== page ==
As described in Section 126.96.36.199. Trxs and Grxs usually maintain a reducing environment in the cytosol by reduction of disulfide bonds. But when the Trx system is impaired, for instance by inhibition of TrxR, disulfide-bond formation can occur in the cytoplasm of E. coli.129 This effect is enhanced if, in addition to the Trx system, the Grx system is disturbed as well.130 It was shown that the resulting disulfide bridge formations in the cytoplasm are attributed not only to the lack of reductase activity of Trxs 1 and 2 and Grx1, but also to the accumulation of oxidized redoxins that serve as oxidants and catalysts of disulfide-bond formation66 (Figure 1.1.4, red).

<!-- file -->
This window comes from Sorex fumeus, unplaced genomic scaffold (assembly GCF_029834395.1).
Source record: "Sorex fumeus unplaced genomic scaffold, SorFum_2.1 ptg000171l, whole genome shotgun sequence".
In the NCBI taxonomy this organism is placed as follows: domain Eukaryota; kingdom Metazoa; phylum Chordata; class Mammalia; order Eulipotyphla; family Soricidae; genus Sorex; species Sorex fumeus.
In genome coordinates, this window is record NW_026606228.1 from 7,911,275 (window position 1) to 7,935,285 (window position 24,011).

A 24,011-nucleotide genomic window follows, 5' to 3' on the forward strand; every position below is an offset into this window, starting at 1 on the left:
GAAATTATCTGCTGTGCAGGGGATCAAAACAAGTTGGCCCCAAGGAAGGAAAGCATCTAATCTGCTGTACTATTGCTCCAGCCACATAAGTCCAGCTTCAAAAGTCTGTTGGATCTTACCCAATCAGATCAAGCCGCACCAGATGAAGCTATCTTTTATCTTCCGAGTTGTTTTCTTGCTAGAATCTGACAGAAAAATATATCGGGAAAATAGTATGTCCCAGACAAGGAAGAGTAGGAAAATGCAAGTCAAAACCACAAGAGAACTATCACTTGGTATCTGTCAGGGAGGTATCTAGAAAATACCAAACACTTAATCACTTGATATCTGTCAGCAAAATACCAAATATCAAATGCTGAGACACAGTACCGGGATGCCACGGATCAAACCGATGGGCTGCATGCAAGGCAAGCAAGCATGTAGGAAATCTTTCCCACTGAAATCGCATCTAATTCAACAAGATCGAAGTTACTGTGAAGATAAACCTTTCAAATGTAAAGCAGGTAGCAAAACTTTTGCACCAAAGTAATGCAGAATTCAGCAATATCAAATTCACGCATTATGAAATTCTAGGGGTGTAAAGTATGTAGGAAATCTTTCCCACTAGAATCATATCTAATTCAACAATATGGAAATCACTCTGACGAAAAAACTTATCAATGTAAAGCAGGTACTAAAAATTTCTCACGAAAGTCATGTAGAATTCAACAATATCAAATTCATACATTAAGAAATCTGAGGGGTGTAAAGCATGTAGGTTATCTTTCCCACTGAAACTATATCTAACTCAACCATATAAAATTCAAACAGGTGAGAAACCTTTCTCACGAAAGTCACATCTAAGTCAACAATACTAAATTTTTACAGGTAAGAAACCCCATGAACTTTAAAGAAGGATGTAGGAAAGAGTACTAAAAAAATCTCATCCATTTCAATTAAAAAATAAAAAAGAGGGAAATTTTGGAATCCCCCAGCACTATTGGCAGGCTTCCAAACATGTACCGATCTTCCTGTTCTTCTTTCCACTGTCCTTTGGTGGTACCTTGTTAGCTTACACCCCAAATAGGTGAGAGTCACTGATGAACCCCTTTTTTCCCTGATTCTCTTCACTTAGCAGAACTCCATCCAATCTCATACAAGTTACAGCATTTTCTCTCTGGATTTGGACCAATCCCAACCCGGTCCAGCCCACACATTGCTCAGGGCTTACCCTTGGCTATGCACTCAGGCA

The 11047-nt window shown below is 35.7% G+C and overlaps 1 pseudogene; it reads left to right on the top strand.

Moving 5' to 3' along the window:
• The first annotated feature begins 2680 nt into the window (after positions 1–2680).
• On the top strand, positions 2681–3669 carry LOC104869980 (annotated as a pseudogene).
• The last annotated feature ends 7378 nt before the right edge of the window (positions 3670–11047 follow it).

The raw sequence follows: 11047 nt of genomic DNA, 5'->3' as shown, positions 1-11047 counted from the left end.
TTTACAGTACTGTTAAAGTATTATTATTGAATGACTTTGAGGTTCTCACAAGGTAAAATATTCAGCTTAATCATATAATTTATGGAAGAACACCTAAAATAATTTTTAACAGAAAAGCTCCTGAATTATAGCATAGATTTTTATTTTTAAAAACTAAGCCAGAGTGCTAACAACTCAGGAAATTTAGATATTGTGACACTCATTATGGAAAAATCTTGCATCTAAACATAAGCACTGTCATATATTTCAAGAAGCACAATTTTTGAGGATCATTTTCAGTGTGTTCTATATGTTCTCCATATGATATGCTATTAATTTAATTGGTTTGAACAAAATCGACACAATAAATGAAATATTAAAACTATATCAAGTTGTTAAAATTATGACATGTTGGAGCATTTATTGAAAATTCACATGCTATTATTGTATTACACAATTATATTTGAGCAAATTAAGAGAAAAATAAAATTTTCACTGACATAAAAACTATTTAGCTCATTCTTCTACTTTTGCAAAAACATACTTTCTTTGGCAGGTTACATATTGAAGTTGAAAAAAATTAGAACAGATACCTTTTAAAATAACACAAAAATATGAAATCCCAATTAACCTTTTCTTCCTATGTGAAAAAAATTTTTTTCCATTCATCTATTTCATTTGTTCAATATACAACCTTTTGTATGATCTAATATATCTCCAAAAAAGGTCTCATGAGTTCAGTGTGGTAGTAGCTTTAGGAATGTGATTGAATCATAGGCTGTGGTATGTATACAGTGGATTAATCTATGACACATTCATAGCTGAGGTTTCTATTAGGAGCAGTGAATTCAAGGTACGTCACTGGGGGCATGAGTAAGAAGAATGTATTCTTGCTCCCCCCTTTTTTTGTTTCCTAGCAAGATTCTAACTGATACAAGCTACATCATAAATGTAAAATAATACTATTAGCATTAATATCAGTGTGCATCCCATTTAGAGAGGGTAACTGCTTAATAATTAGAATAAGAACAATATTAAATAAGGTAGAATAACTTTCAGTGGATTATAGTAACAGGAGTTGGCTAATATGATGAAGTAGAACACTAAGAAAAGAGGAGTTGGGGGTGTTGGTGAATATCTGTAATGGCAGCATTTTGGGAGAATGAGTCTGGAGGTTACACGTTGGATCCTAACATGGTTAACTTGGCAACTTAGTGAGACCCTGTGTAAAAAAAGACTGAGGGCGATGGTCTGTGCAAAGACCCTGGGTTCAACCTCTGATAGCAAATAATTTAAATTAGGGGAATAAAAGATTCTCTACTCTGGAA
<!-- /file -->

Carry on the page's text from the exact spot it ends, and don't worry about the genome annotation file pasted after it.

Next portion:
In vitro both E. coli Trx1 and Grx1 are able to refold ribonuclease A (RNase A). Oxidized and a mixture of oxidized and reduced Trx efficiently catalyzes the refolding of reduced, denatured RNase, or oxidized, scrambled RNase, respectively.131 As shown by kinetic analyses Grx1 only needs the N-terminal active site cysteine for RNase A refolding.132 The further investigation of the mechanism showed that Grx1 acted by the monothiol mechanism (Figure 1.1.2) and that ribonuclease-GSH mixed disulfide was the substrate.133 The investigation of an in vitro model of the mechanism by which PDI catalyzes formation of disulfide bonds in the presence of GSSG indicated that PDI primarily catalyzes formation and breakage of GSH-protein mixed disulfides.134 E. coli Grx1 displayed synergistic activity together with PDI when the redox potential of the GSH redox buffer was low enough to reduce the active site disulfide in Grx,133 but was also able to refold RNase A without PDI.135,136 Therefore, GSH mixed disulfides were believed to be important folding intermediates in vivo. Today it seems that in eukaryotic systems GSH is needed as a redox balancing system, providing reducing equivalents for the reduction of PDIs, and for the protection against reactive oxygen species, which are formed during oxidation of PDIs via Ero1 using oxygen as the ultimate electron acceptor (reviewed in ref. 137). In E. coli GSH is present in the periplasm but not essential for disulfide-bond formation or isomeration.138